Header Image: Carolina Wren
Once again, that mee-tee-oh-rah-low-gist was absolutely correct. Partly cloudy with temperatures about the same as yesterday. I missed my calling.
We pulled into the management area just before the sun was scheduled to make an appearance. Thin fog suggested the actual appearance would be somewhat later than Sol had in the day-planner. Atop the welcome sign, a Red-shouldered Hawk scanned the dew-soaked grass for any sign of movement, AKA: breakfast.
The fog was of such consistency that we could not see too far in any direction but Gini’s well-developed sense of hearing reported chips and tweets in abundance. Sandhill Cranes trumpeted overhead as they moved from their nightly roost to a nearby field where they would forage all day. The “churrrrr” of a Red-bellied Woodpecker advertised his location. Lakes were beginning to become noisy with the gabble of Common Gallinules and the eerie cry of a Limpkin split the early morning calm like that alarm clock did a short while ago.
There are locations throughout Tenoroc Fish Management Area that, over time, have proven to be consistently productive for observing bird life. Like a pair of surgeons in a convalescent ward, Gini and I make our rounds, checking the health of our patients and listening calmly as the wrens complain incessantly about their neighbors and the food. Doctor Gini announced it was already time for breakfast.
The fog didn’t last long and the clear blue sky and relatively mild temperature induced heavy sighs from us both. This. This is what life is about. Sharing nature’s beauty with someone you love. We had innumerable tasks which needed attention at the house. Some, admittedly, have needed attention for, well, a very long time. Our priorities are skewed. We know it. We accept it. Cleaning closets or holding hands while watching a Belted Kingfisher yell at the water? No contest.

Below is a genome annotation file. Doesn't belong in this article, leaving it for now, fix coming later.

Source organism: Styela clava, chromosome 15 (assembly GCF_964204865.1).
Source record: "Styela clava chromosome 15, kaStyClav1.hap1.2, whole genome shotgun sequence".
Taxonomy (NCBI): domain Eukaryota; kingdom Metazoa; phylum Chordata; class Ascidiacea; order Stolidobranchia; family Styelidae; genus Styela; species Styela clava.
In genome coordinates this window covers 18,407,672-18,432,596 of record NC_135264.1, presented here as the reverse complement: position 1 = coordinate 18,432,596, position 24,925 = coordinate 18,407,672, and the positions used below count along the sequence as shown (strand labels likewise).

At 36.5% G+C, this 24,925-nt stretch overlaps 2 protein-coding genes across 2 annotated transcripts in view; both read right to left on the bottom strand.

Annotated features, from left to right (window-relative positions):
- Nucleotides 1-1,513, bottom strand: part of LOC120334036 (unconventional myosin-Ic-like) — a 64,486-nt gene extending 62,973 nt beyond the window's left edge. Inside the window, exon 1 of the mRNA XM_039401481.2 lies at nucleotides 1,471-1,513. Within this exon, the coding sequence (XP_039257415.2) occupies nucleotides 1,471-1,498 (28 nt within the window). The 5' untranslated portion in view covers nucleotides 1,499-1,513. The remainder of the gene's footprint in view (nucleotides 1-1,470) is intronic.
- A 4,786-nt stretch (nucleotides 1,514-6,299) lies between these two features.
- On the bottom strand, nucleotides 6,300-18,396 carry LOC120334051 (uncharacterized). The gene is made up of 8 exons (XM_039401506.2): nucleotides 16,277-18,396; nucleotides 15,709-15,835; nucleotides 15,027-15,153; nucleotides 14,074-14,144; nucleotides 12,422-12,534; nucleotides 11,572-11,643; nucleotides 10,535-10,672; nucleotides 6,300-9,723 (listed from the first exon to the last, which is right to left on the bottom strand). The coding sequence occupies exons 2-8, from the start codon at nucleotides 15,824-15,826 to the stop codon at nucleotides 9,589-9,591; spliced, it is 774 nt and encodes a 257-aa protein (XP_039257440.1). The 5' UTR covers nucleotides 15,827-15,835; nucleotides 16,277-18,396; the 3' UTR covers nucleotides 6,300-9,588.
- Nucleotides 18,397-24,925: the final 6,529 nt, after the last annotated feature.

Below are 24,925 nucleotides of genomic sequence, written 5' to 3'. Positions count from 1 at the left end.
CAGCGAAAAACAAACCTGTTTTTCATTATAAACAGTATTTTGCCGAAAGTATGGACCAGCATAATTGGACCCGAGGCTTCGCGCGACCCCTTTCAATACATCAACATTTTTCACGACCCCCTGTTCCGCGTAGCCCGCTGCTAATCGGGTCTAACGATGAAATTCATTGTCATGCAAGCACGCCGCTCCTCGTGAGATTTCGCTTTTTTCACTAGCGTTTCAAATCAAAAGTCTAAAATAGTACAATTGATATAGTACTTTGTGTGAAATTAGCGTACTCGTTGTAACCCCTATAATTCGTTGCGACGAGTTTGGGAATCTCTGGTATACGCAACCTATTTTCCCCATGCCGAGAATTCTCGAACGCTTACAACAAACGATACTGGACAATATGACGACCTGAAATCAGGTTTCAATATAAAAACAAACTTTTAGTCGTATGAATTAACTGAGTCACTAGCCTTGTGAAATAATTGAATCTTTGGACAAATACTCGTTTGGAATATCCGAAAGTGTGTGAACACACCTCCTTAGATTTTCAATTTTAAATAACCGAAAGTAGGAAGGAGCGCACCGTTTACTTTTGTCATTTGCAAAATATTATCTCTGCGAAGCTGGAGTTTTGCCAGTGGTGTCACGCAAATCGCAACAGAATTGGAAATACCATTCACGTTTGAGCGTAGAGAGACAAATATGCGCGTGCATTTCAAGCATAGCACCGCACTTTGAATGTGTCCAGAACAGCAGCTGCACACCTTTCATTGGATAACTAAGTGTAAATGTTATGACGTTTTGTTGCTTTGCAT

I frequently feel I should apologize for subjecting you to too many images. Let us know if this is a recurring problem. There is no guarantee the issue will change, but at least I will be aware of your discomfort.
A pair of Red-shouldered Hawks begin the daily routine of hunting for food. One of our most common raptors, I feel it is one of the most handsome.
The beginning of fall migration season is often signaled by small songbirds gathering in large groups which can offer protection from predators as they journey southward. Blue-gray Gnatcatchers are one such species. We saw nearly three dozen during our morning outing.
Wrens seem to be among the more aggressive members of the bird world. If they were as large as an eagle, they would be fearsome, indeed! A Carolina Wren confronted us as soon as we approached a hedgerow, demanding to know our intention. “Click.” Intention fulfilled. Thank you.
Curious as to why the Carolina Wren was yelling so loudly, a migratory Ovenbird skulked in the low branches, orange crest flared as she knew something had upset the wren so perhaps she should be upset, too. Some are not aware the Ovenbird is a warbler as it has thrush-like streaking on its undersides.
Insects abound in the area since we are seldom very far from water. This lovely specimen is the Flesh Fly (Sarcophagidae spp.). As one might expect from the Latin as well as its common name, its specialty is consuming decaying flesh.
We’re lucky to have the Northern Parula here during breeding season and enjoy its ascending buzzy trill. In the fall, numbers of this warbler join with Titmice and Gnatcatchers in their trek southward.
A demure female Common Yellowthroat looks like royalty surrounded by a field of dewy jewels. The male is more boldly colored and sports a black mask once mature.
Cocking his head to get a better look at a branch, a male Downy Woodpecker has a red spot on his nape which the female lacks.
Carpenter-mimic Leafcutter Bee (Megachile xylocopoides). That’s a mouthful. Similar in appearance to Carpenter Bees, the Leafcutter Bees carry pollen on their abdomen instead of leg pouches.